Caregiving: VA recognizes the Labor of Love
Commitment, love, and sacrifices are accurate descriptions for those caregivers who provide the daily care needs for Veterans.
Their service often comes with great sacrifice to their personal life and with limited medical training or preparation. “It’s a labor of love,” says Michelle Cozort, who provides loving care every day for her husband, Chris. Mr. Cozort received a back injury in Iraq just one week prior to returning stateside. He is a combat Veteran who retired during March 2011 after serving in the Army for 22 years.
Caregivers like Michelle Cozort, who also cares for her and Chris’ 10 year old daughter and was working outside the home, must strive to find a balance with the demands of caring for a loved one, while at the same time, being honest with your personal needs and making time for yourself and your personal goals. The Cozorts’ now receive assistance from the Caregiver and Veterans Omnibus Health Services Act of 2010 which has allowed her to forgo her job in order to provide full-time care to Chris. Another means to be successful is to establish and maintain the relationships with others that can provide support to the primary caregiver. VA fosters this by employing caregiver support coordinators at medical centers across the country.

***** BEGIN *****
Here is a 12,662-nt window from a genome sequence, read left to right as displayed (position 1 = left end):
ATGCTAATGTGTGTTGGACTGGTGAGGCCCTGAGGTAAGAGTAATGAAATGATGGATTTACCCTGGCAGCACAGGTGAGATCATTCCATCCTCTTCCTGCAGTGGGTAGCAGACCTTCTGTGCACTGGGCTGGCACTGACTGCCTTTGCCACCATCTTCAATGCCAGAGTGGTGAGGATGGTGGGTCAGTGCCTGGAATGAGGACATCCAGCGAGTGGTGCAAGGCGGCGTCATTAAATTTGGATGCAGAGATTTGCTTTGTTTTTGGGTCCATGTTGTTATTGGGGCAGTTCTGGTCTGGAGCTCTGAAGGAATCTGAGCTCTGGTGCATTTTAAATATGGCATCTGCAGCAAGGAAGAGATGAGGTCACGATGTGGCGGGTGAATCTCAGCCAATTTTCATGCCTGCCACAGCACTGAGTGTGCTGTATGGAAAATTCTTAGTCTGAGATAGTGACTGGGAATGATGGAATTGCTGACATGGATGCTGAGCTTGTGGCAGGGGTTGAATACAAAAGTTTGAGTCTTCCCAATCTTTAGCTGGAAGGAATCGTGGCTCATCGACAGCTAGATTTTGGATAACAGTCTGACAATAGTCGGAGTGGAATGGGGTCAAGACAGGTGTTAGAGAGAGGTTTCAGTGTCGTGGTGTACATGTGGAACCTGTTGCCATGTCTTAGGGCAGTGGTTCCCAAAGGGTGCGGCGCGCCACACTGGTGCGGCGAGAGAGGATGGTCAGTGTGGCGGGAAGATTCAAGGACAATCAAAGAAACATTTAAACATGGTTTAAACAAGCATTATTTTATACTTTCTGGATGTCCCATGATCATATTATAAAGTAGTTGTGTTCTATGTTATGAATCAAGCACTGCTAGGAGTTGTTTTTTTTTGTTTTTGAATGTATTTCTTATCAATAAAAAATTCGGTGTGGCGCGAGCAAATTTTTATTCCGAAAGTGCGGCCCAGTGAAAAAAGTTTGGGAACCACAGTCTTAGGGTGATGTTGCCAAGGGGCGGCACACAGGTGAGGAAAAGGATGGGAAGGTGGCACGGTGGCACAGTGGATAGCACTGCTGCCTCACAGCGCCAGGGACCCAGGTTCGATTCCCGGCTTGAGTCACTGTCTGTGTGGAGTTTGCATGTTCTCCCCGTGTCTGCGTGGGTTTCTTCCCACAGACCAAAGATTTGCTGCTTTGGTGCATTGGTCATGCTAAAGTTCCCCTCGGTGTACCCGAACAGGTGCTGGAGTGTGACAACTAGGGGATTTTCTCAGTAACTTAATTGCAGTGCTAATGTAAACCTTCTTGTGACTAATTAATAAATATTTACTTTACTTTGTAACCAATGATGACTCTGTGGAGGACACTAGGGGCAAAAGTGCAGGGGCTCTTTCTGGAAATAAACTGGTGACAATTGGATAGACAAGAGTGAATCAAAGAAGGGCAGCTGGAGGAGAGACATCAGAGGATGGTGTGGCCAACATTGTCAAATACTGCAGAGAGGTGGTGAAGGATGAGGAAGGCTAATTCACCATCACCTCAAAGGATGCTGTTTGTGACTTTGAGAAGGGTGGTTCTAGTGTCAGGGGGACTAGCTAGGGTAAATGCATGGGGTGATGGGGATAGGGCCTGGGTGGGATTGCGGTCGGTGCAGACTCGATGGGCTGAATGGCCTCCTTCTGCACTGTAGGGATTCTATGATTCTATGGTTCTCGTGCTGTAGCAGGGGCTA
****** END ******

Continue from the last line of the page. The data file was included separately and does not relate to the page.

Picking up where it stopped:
Janie Flanagan, caregiver support coordinator at the Beckley VAMC says, “Personal caregivers bring that warm, family touch of love that no one else can provide.”
The National Caregiver Support Line is open Monday through Friday, 8 a.m. – 11 p.m. and Saturday 10:30 a.m. – 6 p.m. Eastern Time. The National Caregiver Support Line Toll-Free number is 1-855-260-3274.
For more information, please see VA’s updated caregiver website: www.caregiver.va.gov.